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Awkward questions

Giulio&Alberto July 7, 2021 08:48

Hello everyone!

I am in the process of adoption with my partner and the other day we were thinking about all the silly/awkward questions that people could ask us or our child at the park/supermarket etc.. like "where is the mum?" "who is the mum?" most of them are related to the fact that we are a male couple essentially.

Did anyone experience these questions? how did you answer?

Giulio & Alberto

Serrakunda27 July 7, 2021 17:48

In the kitchen chained to the cooker like a good little woman ?

In part I think it depends how nice you want to be, because its really no one else’s business.

If I saw two men out with a child I would assume one of two things, depending on the body language a. you are a same sex couple who have a child, b. you are a dad out with your child and your mate. It wouldnt occur to me to ask where the mother is. Id like to think that it wouldnt occur to any one else either, but being a slightly non traditional family myself ( Im white, my son is black) I know this won’t be the case.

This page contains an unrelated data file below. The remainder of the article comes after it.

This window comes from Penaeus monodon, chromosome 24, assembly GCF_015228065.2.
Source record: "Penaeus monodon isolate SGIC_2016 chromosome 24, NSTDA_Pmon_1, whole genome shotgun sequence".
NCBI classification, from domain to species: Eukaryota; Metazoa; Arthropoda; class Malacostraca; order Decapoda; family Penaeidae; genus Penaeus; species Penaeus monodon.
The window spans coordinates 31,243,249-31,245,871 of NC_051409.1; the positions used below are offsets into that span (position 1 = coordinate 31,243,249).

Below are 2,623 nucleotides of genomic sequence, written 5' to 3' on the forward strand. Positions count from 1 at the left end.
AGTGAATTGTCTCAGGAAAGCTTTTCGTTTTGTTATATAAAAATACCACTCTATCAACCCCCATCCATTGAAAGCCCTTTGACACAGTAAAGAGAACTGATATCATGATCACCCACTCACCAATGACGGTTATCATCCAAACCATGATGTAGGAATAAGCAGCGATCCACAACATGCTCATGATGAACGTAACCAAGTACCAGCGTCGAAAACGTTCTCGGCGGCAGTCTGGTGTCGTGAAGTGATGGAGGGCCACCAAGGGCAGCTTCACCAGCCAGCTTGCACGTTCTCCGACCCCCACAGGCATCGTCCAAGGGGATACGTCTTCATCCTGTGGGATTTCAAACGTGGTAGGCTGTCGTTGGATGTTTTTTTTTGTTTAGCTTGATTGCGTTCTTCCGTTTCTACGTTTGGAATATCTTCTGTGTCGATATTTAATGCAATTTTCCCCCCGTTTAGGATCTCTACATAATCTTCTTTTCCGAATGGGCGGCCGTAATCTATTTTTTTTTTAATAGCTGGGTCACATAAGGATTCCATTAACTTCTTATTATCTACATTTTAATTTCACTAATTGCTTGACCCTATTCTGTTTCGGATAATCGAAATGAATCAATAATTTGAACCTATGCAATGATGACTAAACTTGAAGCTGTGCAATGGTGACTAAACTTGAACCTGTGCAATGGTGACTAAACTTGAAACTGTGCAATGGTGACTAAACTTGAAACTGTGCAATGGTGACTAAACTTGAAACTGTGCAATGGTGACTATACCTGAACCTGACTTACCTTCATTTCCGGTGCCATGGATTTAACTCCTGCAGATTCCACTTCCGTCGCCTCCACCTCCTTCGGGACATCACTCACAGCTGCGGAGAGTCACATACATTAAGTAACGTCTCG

You could just tell people to mind their own business, you could just say the simple truth, ie we are gay and this is our child.

I suspect that at least some people who ask would have ‘issues’ with you having a child, so it is opening things up for further interogation.

I hope some lBGT adopters will be along with some better advice. Its good to be prepared ! Good luck

Safia July 8, 2021 10:01

You could just keep it simple and say “we are their parents” - no need to explain and no confusion over the mother issue for your child (who does have a birth mum so you cannot they there is no mum or explain where she is)

DaddynotDad July 8, 2021 14:21

I think the answer Social Workers want to hear is you will politely say the child is adopted and 'we are their parents'. I get the impression these questions are asked to gauge your comfortableness towards people realising your LGBTQ+.

In reality 5 years into adoption with our son as a same sex male couple we have not had this question once. Maybe it is because we adopted our son when he was older (7) but people just dont tend to put thier foot in it.

Our son is very unashamably open about having 2 male parents and the first few times you get outed is a little strange but you get used to it. I think trying to network with other LGBTQ+ people has help our son and would recommend it.

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